Running is simply a matter of putting one foot in front of the other.
But if you're considering running for exercise and you don't start
off on the right foot—so to speak, anyway—you could be injured.
Here are some safety tips:
First, check with your doctor to make sure running is a safe exercise for you.
Next, you'll need a pair of quality running shoes. According to the
American Council on Exercise (ACE), running shoes that fit well may help prevent shin splints, blisters
and sore muscles.
Your shoes should provide good shock absorption, stability and cushioning.
Just keep in mind that shoes eventually wear out. The
American Academy of Orthopaedic Surgeons (AAOS) reports that 60 percent of shoes' shock absorption is lost
after 250 to 500 miles of use. If you run up to 10 miles per week, consider
replacing your shoes every 9 to 12 months.
Once you're laced up, do a five-minute warm-up followed by some stretching.
It's also important to stretch after your run.
The right environment
When possible, run on smooth, unobstructed surfaces. Asphalt and dirt are
preferable to concrete. And since running on hills may increase stress
on your ankles and feet, try to stick to level surfaces.
In warm weather, run early in the day or later in the evening—but
not after dark. At dawn or dusk, wear reflective clothing. And try to
avoid running when and where pollution levels are high.
Slow and steady
Now that you're ready, hit the road—but slowly.
If you haven't been exercising at all, you may want to start out with
a week or two of regular walking and ease into running after that. Your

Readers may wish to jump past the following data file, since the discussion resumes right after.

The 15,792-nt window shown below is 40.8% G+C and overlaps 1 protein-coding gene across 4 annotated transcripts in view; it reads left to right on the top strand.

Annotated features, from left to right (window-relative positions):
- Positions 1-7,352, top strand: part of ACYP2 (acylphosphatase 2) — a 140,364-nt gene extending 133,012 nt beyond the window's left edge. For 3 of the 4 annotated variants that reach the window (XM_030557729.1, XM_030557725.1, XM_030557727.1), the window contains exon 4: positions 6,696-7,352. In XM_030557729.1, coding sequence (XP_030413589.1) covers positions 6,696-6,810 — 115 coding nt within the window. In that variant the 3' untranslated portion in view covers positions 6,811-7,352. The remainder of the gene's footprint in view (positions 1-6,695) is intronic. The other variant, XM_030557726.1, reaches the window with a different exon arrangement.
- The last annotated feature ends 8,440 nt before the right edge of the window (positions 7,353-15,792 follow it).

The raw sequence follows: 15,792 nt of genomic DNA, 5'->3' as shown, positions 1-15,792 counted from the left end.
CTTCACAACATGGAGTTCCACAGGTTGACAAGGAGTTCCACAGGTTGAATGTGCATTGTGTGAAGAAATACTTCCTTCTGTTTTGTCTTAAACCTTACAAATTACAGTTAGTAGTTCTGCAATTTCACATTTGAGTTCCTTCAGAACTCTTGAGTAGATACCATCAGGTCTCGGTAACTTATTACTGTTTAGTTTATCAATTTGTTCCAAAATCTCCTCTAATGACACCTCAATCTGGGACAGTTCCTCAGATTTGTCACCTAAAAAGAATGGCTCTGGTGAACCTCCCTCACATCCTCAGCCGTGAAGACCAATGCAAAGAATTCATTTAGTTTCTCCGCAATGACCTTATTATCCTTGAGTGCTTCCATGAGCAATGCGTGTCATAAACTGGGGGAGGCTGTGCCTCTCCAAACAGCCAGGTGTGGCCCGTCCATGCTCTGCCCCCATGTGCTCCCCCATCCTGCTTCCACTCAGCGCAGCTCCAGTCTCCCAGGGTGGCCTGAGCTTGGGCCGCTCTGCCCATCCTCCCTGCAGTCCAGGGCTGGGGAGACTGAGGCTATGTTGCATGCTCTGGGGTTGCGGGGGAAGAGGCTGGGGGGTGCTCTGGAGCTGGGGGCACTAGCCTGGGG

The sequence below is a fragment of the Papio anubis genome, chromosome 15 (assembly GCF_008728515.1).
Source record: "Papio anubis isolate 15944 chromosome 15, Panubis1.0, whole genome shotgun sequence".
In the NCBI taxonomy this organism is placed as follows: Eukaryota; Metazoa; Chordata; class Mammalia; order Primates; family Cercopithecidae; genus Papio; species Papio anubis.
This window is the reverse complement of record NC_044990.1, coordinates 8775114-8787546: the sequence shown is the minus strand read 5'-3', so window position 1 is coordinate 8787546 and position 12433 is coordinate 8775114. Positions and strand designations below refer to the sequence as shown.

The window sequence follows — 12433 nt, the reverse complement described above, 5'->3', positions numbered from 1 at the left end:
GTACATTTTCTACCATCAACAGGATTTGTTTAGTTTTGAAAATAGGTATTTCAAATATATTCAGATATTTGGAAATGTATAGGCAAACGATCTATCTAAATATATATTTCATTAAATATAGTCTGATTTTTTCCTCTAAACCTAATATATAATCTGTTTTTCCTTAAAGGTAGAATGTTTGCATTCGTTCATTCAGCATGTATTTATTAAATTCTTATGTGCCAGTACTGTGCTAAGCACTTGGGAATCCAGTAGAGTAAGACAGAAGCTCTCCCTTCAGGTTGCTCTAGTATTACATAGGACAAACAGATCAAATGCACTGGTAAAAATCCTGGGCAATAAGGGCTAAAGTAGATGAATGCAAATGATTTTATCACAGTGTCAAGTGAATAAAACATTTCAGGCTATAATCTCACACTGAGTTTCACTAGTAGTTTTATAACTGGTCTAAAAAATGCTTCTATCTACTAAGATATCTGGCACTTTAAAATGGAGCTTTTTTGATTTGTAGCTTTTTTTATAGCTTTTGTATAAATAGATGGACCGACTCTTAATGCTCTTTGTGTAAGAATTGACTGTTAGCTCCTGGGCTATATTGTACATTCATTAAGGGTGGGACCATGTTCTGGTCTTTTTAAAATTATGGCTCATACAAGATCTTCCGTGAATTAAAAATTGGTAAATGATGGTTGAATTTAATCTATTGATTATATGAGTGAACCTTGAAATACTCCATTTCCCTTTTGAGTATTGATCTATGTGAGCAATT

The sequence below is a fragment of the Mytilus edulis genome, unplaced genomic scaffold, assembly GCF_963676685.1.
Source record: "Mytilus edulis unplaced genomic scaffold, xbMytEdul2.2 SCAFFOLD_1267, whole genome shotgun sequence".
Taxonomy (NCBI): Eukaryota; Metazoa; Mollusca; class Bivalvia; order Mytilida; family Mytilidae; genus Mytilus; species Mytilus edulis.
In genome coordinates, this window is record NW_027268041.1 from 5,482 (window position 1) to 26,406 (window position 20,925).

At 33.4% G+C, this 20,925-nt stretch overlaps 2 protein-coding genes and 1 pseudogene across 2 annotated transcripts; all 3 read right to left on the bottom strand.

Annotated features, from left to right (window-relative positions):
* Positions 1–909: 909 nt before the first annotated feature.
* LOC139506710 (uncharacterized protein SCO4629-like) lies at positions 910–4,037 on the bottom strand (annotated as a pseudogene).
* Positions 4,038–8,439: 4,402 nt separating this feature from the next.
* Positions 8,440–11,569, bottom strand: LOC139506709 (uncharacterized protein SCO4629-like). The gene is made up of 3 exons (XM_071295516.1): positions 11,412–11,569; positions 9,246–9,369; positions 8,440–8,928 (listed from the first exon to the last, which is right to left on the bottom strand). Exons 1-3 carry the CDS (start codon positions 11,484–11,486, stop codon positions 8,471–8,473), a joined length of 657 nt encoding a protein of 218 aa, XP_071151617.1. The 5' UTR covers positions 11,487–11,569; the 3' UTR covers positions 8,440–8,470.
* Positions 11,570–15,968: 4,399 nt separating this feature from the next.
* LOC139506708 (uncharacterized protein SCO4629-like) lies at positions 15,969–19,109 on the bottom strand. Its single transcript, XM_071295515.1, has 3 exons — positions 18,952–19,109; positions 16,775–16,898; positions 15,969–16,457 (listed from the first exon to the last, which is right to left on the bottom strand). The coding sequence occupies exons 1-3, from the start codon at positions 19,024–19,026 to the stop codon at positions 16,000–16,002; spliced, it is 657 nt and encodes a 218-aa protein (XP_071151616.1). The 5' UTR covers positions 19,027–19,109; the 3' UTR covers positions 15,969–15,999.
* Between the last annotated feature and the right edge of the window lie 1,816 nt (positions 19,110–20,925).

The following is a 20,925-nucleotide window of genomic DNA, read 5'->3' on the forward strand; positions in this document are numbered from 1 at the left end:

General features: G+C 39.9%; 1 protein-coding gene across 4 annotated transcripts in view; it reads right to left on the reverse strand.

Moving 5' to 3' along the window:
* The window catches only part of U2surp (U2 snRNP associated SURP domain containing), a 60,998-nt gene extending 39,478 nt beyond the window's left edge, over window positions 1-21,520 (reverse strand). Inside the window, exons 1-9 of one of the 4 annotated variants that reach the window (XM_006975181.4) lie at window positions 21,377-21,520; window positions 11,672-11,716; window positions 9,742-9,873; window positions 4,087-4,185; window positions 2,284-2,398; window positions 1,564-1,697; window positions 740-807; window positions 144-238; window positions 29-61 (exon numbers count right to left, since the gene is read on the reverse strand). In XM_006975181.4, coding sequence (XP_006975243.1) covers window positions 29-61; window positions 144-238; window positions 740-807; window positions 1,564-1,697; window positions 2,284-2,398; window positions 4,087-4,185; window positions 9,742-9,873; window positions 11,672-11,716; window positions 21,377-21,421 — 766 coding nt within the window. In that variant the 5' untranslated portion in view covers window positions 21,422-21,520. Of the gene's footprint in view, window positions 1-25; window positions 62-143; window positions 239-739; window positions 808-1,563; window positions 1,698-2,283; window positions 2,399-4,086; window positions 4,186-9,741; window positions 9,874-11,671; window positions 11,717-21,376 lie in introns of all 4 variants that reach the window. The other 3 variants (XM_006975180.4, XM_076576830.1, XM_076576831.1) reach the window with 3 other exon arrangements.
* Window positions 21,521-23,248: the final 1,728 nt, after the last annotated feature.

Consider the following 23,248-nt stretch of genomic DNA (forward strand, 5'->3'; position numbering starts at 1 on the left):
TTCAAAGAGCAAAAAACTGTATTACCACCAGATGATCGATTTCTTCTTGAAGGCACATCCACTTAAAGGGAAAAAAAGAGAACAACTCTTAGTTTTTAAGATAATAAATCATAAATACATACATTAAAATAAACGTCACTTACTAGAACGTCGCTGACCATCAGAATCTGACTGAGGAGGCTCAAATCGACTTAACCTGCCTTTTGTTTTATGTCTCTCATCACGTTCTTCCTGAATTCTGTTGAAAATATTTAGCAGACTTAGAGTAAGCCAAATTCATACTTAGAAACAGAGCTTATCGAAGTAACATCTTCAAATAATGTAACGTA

doctor can help you decide on a safe way to start a running program.
Once you start running, you'll want to increase your mileage gradually—no
more than 10 percent per week, according to the ACE. And you should take
regular days off between your runs—especially if you're feeling
For proper form, the ACE advises:
- Keeping your head level and avoiding bouncing.
- Keeping your shoulders down and relaxed.
- Striking the ground first with your heel, then rolling to the ball of the
foot, pushing off from the toes.
To make up for fluid loss, the AAOS recommends drinking 10 to 15 ounces
of fluid 10 to 15 minutes before your run and again every 20 to 30 minutes
during your run. The group also says to weigh yourself before and after
a run and drink 1 pint of fluid for every pound lost.
If you're injured
Even if you take every precaution, injuries are possible. In many cases,
treating your injury at home with the RICE method for at least 48 hours
may be appropriate. RICE stands for:
Resting the affected area.
Icing the injury.
Compressing the injury (with a bandage or other compressive device).
Elevating the injury.
But, according to the
American Orthopaedic Foot & Ankle Society, you should call a doctor if:
- Your injury causes severe pain, significant swelling or deformity.
- You can't tolerate weight on the area.